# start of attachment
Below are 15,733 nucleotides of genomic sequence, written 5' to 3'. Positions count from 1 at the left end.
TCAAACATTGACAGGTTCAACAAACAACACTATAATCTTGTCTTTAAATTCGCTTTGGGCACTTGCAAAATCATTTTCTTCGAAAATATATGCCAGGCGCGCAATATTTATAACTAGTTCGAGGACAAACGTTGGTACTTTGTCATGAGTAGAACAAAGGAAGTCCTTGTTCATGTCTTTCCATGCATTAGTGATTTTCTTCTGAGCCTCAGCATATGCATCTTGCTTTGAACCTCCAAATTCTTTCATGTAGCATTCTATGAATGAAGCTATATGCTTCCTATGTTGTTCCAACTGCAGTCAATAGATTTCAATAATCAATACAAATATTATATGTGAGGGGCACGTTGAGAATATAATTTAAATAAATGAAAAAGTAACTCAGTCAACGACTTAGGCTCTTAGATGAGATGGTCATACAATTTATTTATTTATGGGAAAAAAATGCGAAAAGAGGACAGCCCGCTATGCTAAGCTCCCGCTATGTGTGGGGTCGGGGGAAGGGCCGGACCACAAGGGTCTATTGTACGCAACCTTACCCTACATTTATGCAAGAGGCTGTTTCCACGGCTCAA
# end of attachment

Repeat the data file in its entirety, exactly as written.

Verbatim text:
Below are 15,733 nucleotides of genomic sequence, written 5' to 3'. Positions count from 1 at the left end.
TCAAACATTGACAGGTTCAACAAACAACACTATAATCTTGTCTTTAAATTCGCTTTGGGCACTTGCAAAATCATTTTCTTCGAAAATATATGCCAGGCGCGCAATATTTATAACTAGTTCGAGGACAAACGTTGGTACTTTGTCATGAGTAGAACAAAGGAAGTCCTTGTTCATGTCTTTCCATGCATTAGTGATTTTCTTCTGAGCCTCAGCATATGCATCTTGCTTTGAACCTCCAAATTCTTTCATGTAGCATTCTATGAATGAAGCTATATGCTTCCTATGTTGTTCCAACTGCAGTCAATAGATTTCAATAATCAATACAAATATTATATGTGAGGGGCACGTTGAGAATATAATTTAAATAAATGAAAAAGTAACTCAGTCAACGACTTAGGCTCTTAGATGAGATGGTCATACAATTTATTTATTTATGGGAAAAAAATGCGAAAAGAGGACAGCCCGCTATGCTAAGCTCCCGCTATGTGTGGGGTCGGGGGAAGGGCCGGACCACAAGGGTCTATTGTACGCAACCTTACCCTACATTTATGCAAGAGGCTGTTTCCACGGCTCAA